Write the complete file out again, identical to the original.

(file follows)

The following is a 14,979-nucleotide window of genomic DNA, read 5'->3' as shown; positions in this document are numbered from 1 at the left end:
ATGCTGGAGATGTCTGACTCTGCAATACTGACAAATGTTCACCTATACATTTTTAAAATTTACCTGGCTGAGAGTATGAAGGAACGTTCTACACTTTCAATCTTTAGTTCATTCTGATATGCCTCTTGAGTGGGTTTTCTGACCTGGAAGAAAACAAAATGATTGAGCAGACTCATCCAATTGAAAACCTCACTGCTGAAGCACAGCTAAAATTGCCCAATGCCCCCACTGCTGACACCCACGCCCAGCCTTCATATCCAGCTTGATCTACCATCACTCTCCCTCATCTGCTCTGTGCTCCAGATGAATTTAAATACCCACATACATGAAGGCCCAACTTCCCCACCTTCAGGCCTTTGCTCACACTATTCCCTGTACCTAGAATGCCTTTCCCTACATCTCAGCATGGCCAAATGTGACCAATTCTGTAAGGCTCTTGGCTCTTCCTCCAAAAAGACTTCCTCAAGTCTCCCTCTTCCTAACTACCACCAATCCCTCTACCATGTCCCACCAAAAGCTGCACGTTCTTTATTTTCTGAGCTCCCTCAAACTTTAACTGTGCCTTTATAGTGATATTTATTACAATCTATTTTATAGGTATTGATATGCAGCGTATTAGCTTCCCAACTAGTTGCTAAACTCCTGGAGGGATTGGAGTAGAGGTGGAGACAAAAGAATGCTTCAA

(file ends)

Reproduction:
The following is a 14,979-nucleotide window of genomic DNA, read 5'->3' as shown; positions in this document are numbered from 1 at the left end:
ATGCTGGAGATGTCTGACTCTGCAATACTGACAAATGTTCACCTATACATTTTTAAAATTTACCTGGCTGAGAGTATGAAGGAACGTTCTACACTTTCAATCTTTAGTTCATTCTGATATGCCTCTTGAGTGGGTTTTCTGACCTGGAAGAAAACAAAATGATTGAGCAGACTCATCCAATTGAAAACCTCACTGCTGAAGCACAGCTAAAATTGCCCAATGCCCCCACTGCTGACACCCACGCCCAGCCTTCATATCCAGCTTGATCTACCATCACTCTCCCTCATCTGCTCTGTGCTCCAGATGAATTTAAATACCCACATACATGAAGGCCCAACTTCCCCACCTTCAGGCCTTTGCTCACACTATTCCCTGTACCTAGAATGCCTTTCCCTACATCTCAGCATGGCCAAATGTGACCAATTCTGTAAGGCTCTTGGCTCTTCCTCCAAAAAGACTTCCTCAAGTCTCCCTCTTCCTAACTACCACCAATCCCTCTACCATGTCCCACCAAAAGCTGCACGTTCTTTATTTTCTGAGCTCCCTCAAACTTTAACTGTGCCTTTATAGTGATATTTATTACAATCTATTTTATAGGTATTGATATGCAGCGTATTAGCTTCCCAACTAGTTGCTAAACTCCTGGAGGGATTGGAGTAGAGGTGGAGACAAAAGAATGCTTCAA